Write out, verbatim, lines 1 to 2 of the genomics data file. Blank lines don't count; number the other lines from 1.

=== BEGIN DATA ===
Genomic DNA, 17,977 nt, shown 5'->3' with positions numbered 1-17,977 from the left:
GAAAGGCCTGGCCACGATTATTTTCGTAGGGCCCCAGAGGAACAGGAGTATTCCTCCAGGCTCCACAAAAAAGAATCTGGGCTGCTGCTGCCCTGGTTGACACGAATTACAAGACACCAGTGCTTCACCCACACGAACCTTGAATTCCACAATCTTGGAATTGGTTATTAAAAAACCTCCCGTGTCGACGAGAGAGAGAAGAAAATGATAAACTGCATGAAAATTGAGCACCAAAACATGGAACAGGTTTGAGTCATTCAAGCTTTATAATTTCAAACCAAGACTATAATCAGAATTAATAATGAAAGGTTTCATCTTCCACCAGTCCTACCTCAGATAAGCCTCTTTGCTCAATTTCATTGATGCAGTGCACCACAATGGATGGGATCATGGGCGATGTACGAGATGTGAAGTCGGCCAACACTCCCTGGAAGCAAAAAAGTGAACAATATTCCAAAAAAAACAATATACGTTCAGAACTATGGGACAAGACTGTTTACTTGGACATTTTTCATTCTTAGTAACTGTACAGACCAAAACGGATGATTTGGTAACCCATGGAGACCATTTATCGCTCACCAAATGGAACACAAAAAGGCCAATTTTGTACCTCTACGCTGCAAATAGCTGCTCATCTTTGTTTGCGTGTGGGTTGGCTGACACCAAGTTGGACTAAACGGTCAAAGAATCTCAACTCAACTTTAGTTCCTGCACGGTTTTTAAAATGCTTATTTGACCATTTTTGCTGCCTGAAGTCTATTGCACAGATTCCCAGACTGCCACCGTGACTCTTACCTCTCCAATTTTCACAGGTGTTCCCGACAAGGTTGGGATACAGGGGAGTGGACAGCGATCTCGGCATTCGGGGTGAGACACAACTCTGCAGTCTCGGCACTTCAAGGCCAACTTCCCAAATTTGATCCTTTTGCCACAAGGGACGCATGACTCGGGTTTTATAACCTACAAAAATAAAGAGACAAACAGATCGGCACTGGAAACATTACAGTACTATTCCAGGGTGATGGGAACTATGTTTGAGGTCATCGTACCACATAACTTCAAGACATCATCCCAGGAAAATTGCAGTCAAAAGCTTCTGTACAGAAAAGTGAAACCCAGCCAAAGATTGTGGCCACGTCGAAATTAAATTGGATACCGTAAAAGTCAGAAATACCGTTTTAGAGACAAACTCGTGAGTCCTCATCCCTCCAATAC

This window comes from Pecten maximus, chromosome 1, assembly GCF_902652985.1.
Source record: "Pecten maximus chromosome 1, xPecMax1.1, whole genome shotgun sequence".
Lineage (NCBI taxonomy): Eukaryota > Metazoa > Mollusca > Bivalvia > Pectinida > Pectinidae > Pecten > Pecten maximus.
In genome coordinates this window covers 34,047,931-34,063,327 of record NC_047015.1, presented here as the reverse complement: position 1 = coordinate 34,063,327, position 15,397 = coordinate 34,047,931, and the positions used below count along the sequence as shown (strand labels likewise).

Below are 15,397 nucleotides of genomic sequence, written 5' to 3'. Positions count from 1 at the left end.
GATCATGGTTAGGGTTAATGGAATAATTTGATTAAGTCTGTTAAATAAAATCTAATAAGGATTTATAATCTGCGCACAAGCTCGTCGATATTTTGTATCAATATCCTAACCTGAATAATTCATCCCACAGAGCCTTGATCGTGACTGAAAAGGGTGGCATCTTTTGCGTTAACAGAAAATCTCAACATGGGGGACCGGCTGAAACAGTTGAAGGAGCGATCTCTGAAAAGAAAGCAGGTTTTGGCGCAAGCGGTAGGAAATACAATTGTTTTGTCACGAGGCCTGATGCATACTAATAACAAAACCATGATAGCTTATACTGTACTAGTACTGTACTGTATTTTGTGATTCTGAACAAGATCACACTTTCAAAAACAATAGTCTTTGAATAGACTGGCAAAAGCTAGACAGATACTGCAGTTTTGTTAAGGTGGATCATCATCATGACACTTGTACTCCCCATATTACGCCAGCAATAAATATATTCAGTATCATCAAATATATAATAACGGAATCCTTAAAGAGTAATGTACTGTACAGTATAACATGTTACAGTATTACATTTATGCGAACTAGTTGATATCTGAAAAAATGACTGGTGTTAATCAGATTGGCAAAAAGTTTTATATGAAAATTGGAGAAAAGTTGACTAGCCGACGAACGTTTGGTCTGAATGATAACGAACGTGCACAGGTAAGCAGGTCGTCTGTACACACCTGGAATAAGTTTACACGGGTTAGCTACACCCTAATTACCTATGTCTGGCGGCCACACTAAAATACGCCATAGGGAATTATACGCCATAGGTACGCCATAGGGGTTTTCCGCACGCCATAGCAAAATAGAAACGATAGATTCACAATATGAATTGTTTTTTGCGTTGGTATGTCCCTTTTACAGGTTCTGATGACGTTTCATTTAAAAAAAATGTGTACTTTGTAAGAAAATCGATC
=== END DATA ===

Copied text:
Genomic DNA, 17,977 nt, shown 5'->3' with positions numbered 1-17,977 from the left:
GAAAGGCCTGGCCACGATTATTTTCGTAGGGCCCCAGAGGAACAGGAGTATTCCTCCAGGCTCCACAAAAAAGAATCTGGGCTGCTGCTGCCCTGGTTGACACGAATTACAAGACACCAGTGCTTCACCCACACGAACCTTGAATTCCACAATCTTGGAATTGGTTATTAAAAAACCTCCCGTGTCGACGAGAGAGAGAAGAAAATGATAAACTGCATGAAAATTGAGCACCAAAACATGGAACAGGTTTGAGTCATTCAAGCTTTATAATTTCAAACCAAGACTATAATCAGAATTAATAATGAAAGGTTTCATCTTCCACCAGTCCTACCTCAGATAAGCCTCTTTGCTCAATTTCATTGATGCAGTGCACCACAATGGATGGGATCATGGGCGATGTACGAGATGTGAAGTCGGCCAACACTCCCTGGAAGCAAAAAAGTGAACAATATTCCAAAAAAAACAATATACGTTCAGAACTATGGGACAAGACTGTTTACTTGGACATTTTTCATTCTTAGTAACTGTACAGACCAAAACGGATGATTTGGTAACCCATGGAGACCATTTATCGCTCACCAAATGGAACACAAAAAGGCCAATTTTGTACCTCTACGCTGCAAATAGCTGCTCATCTTTGTTTGCGTGTGGGTTGGCTGACACCAAGTTGGACTAAACGGTCAAAGAATCTCAACTCAACTTTAGTTCCTGCACGGTTTTTAAAATGCTTATTTGACCATTTTTGCTGCCTGAAGTCTATTGCACAGATTCCCAGACTGCCACCGTGACTCTTACCTCTCCAATTTTCACAGGTGTTCCCGACAAGGTTGGGATACAGGGGAGTGGACAGCGATCTCGGCATTCGGGGTGAGACACAACTCTGCAGTCTCGGCACTTCAAGGCCAACTTCCCAAATTTGATCCTTTTGCCACAAGGGACGCATGACTCGGGTTTTATAACCTACAAAAATAAAGAGACAAACAGATCGGCACTGGAAACATTACAGTACTATTCCAGGGTGATGGGAACTATGTTTGAGGTCATCGTACCACATAACTTCAAGACATCATCCCAGGAAAATTGCAGTCAAAAGCTTCTGTACAGAAAAGTGAAACCCAGCCAAAGATTGTGGCCACGTCGAAATTAAATTGGATACCGTAAAAGTCAGAAATACCGTTTTAGAGACAAACTCGTGAGTCCTCATCCCTCCAATAC